At CTE, we pride ourselves in working with the latest and greatest in zero-emission technology. There are many misconceptions about battery electric and fuel cell electric buses as completely different systems for clean transit when they are similar electric drive solutions. We’re going to break down the basics of battery electric and fuel cell electric bus options to dispel any doubts about both technologies.
In the infographic to the left, there is a breakdown of the similarities and differences between the two technologies. Overall, there are more commonalities in the buses than there are differences. In the first section, we talk about energy storage. In a battery electric bus, as the name suggests, power is stored in a battery pack in the rear of the bus until it is time to be converted to kinetic energy. For a fuel cell electric bus, the fuel cells will also be stored in the rear of the bus along with a battery pack similar to a conventional battery electric bus. Hydrogen is stored in tanks on the roof to be used by the fuel cells that create onboard energy to recharge the batteries.
As the battery electric bus decelerates through taxi or stopping, kinetic energy is brought back into the battery via regenerative braking. Fuel cell electric buses also have this available technology, in order to reduce unnecessary waste of energy when bringing the bus to a halt.
A technological difference between battery electric and fuel cell electric bus technology is in the fueling infrastructure. For a battery electric bus, the battery may be charged in a variety of places inside or outside of the depot. Advances in charging technology have allowed for battery electric buses to recharge en-route via overhead charging at a stop, or even wirelessly. Charge time for battery buses can vary from 10 minutes of short en-route quick charge to 8 hours of slow charge at the depot.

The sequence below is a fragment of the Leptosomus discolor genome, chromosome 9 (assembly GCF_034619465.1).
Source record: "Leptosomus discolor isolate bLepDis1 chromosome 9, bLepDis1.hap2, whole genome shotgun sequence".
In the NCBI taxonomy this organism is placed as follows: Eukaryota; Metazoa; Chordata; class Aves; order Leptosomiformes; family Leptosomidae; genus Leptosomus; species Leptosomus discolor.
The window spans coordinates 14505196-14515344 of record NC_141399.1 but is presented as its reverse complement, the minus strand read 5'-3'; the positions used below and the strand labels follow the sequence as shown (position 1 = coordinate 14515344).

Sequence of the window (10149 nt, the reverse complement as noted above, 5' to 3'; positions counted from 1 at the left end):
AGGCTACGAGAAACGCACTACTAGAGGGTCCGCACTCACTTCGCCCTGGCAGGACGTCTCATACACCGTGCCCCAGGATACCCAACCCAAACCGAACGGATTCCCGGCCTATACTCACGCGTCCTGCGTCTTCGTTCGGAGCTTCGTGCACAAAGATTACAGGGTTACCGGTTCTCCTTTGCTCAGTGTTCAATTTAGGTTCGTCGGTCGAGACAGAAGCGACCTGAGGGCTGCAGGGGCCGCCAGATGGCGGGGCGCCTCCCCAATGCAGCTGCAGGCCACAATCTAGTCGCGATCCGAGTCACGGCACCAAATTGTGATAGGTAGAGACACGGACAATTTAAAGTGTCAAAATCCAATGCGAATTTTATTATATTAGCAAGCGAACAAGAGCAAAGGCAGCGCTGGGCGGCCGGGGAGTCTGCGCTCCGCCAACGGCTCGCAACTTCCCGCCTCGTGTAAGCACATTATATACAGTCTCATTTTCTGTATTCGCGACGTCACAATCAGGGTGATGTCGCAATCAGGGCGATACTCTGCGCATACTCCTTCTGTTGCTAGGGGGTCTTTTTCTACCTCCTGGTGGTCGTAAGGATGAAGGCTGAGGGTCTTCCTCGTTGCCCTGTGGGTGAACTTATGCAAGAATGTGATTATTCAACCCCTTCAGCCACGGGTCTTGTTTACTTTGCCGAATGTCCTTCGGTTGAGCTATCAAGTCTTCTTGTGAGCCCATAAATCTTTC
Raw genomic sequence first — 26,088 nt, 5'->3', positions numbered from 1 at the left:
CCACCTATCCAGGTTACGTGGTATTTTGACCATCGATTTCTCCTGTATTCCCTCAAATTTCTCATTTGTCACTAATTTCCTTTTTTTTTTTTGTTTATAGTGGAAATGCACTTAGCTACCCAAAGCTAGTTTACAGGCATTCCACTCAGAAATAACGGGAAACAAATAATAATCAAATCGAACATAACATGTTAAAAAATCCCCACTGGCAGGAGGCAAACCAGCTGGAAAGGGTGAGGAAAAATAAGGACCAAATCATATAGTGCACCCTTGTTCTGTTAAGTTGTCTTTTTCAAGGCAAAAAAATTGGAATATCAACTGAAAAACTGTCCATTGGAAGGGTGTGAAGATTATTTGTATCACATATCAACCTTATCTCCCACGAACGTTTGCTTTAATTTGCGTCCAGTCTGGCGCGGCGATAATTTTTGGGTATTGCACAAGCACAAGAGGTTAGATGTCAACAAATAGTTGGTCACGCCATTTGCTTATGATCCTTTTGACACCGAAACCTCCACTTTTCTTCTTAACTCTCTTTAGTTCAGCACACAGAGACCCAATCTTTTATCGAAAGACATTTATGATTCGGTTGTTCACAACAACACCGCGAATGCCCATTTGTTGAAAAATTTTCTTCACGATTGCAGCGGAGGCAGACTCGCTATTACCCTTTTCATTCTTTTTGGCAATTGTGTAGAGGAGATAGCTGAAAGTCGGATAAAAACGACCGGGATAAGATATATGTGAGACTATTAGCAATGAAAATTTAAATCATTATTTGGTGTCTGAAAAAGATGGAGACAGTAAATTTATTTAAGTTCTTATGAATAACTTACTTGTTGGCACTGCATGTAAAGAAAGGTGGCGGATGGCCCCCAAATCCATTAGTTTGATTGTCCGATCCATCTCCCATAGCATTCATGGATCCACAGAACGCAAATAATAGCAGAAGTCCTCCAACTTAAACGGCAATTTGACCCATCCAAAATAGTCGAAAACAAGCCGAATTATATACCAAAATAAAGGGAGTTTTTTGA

For fuel cell electric buses, the infrastructure for fueling is tied to a designated space, similar to traditional diesel or CNG fueling stations. Hydrogen fuel is stored at the station in specialized tanks and pumps that dispense hydrogen into the buses in a manner almost identical to the way regular diesel or CNG buses are refueled. Fuel cell buses are refueled in about 10 minutes.
The biggest difference in bus technology comes in the form of application: fuel cell electric buses typically perform better in longer routes compared to battery electric. There are many factors that can affect the range of a battery electric bus – elevation changes, average route speed, level of stop and go, weather conditions, and even the way an operator drives the vehicle. Fuel cell electric buses perform similarly to conventional diesel and gasoline vehicles that can be fueled once and travel for longer distances. The most effective application for each technology will be highly dependent upon the site and operational characteristics where it will be deployed.
Most importantly, both buses are a zero-emission technology. Neither bus emits toxins or greenhouse gases, like tropospheric ozone. Fuel cell electric buses emit only water vapor. Both are a necessary technological advancement to reduce the US’s emissions in transportation.
If you’re interested in learning more about the world of fuel cell electric bus technology, we have prepared a document explaining more. To stay up-to-date with our fuel cell and battery electric projects, as well as to stay in the know about the industry, follow us @Go_CTE on Twitter.